Don't believe everything you're hearing about the recent U.S. Supreme Court decision supporting arbitration in employment contracts. True, it gives you more freedom to require employees to settle disputes via arbitration. But it doesn't give you carte blanche.
In a 5-4 ruling, the Supreme Court said a retail worker couldn't sue his employer over alleged workplace harassment because he had signed an agreement requiring employees to submit such claims to arbitration. (Circuit City Stores Inc. v. Adams, No. 99-1379)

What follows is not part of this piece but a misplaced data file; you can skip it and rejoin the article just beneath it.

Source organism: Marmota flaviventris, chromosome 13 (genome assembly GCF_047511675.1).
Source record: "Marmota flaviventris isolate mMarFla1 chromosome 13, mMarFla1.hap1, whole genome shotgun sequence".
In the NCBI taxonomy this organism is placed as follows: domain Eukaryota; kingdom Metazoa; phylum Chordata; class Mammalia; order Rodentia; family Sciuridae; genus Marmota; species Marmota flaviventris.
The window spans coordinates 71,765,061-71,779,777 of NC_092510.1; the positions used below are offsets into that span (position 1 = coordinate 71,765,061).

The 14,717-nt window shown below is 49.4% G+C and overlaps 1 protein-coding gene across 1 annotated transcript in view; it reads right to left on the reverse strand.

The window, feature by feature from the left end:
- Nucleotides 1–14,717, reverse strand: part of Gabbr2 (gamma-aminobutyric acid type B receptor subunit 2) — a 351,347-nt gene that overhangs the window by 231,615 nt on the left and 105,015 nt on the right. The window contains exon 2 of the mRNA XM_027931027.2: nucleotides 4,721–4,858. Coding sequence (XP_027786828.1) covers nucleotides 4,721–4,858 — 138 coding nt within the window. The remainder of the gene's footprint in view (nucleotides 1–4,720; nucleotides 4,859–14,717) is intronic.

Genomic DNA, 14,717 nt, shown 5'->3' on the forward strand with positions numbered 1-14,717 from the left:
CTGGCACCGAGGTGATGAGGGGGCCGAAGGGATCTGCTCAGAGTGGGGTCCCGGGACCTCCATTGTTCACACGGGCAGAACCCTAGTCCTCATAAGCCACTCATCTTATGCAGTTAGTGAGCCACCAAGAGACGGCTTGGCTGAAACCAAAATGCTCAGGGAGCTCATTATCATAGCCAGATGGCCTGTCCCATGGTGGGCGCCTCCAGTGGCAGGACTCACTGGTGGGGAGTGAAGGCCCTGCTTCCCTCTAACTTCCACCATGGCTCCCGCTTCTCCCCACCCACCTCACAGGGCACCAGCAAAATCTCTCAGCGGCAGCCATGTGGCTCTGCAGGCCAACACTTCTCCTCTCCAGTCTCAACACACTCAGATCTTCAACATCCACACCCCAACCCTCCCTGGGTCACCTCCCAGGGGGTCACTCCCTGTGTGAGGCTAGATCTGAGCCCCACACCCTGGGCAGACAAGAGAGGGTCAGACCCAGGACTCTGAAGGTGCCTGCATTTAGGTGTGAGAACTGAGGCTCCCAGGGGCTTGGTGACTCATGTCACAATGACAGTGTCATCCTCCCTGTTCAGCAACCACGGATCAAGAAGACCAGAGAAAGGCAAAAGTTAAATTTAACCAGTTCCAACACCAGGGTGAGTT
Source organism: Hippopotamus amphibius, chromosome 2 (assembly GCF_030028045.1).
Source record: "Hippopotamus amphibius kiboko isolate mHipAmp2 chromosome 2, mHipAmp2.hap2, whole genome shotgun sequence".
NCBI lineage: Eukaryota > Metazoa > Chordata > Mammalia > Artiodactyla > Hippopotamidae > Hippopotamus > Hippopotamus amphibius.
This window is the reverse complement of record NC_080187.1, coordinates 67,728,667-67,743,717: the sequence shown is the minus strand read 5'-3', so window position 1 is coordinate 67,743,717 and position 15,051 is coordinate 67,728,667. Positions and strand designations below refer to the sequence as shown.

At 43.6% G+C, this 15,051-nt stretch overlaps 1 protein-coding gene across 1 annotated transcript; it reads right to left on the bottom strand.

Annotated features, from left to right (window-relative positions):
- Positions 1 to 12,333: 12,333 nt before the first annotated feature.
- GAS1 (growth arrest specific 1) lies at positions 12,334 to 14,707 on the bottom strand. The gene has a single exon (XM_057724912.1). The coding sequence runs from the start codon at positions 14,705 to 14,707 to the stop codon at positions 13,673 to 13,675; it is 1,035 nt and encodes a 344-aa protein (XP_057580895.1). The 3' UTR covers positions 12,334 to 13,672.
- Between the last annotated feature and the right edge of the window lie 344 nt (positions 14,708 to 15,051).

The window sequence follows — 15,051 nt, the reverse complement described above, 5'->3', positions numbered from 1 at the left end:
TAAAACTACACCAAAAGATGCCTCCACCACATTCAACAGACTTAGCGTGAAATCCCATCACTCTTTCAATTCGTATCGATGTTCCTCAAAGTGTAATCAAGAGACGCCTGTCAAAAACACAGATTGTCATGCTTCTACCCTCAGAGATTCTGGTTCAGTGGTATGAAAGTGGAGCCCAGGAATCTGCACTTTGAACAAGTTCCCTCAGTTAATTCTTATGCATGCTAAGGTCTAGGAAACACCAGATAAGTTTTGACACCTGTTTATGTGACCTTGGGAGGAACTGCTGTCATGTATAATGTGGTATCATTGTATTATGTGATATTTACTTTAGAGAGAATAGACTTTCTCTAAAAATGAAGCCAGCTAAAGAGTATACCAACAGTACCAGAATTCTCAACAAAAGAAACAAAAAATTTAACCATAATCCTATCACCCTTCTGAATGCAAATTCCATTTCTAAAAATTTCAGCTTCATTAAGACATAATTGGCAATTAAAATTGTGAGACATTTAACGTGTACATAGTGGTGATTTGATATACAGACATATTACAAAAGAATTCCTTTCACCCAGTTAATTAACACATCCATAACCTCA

The case came down to an interpretation of the Federal Arbitration Act, which requires enforcement of arbitration agreements. In this case, the 9th U.S. Circuit Court of Appeals had stood alone among appeals courts addressing the issue in saying that the law excluded all employment contracts.
But the Supreme Court decision slapped down the 9th Circuit mavericks and gave employers what they were looking ...(register to read more)
- Include an extension clause in your noncompete agreements
- Downside of providing a recommendation on an employee's social media page?
- Workers have two years to sue under PHRA
- New law: You must report any payments to Medicare beneficiaries
- Offer employees on military duty same chances for promotion other employees have